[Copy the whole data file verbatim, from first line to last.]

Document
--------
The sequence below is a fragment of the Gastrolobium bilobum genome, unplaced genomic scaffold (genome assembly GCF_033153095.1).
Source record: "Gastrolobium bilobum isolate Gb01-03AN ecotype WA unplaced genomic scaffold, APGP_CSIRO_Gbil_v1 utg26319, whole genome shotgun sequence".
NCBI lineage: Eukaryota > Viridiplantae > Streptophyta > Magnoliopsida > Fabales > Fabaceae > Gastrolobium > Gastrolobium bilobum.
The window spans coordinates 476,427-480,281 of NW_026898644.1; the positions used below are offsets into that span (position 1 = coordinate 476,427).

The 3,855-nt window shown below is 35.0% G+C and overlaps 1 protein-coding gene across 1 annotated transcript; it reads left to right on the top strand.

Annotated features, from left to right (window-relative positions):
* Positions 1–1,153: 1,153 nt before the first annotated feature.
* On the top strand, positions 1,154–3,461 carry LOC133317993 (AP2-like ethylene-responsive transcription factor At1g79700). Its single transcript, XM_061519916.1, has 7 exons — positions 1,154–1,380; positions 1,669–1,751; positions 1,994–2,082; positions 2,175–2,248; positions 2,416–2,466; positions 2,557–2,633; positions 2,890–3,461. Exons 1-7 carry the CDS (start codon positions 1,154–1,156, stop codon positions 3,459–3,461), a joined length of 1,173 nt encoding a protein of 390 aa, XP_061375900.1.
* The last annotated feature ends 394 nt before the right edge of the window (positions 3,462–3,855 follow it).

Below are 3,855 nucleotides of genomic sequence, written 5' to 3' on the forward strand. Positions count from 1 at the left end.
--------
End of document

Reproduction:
The sequence below is a fragment of the Gastrolobium bilobum genome, unplaced genomic scaffold (genome assembly GCF_033153095.1).
Source record: "Gastrolobium bilobum isolate Gb01-03AN ecotype WA unplaced genomic scaffold, APGP_CSIRO_Gbil_v1 utg26319, whole genome shotgun sequence".
NCBI lineage: Eukaryota > Viridiplantae > Streptophyta > Magnoliopsida > Fabales > Fabaceae > Gastrolobium > Gastrolobium bilobum.
The window spans coordinates 476,427-480,281 of NW_026898644.1; the positions used below are offsets into that span (position 1 = coordinate 476,427).

The 3,855-nt window shown below is 35.0% G+C and overlaps 1 protein-coding gene across 1 annotated transcript; it reads left to right on the top strand.

Annotated features, from left to right (window-relative positions):
* Positions 1–1,153: 1,153 nt before the first annotated feature.
* On the top strand, positions 1,154–3,461 carry LOC133317993 (AP2-like ethylene-responsive transcription factor At1g79700). Its single transcript, XM_061519916.1, has 7 exons — positions 1,154–1,380; positions 1,669–1,751; positions 1,994–2,082; positions 2,175–2,248; positions 2,416–2,466; positions 2,557–2,633; positions 2,890–3,461. Exons 1-7 carry the CDS (start codon positions 1,154–1,156, stop codon positions 3,459–3,461), a joined length of 1,173 nt encoding a protein of 390 aa, XP_061375900.1.
* The last annotated feature ends 394 nt before the right edge of the window (positions 3,462–3,855 follow it).

Below are 3,855 nucleotides of genomic sequence, written 5' to 3' on the forward strand. Positions count from 1 at the left end.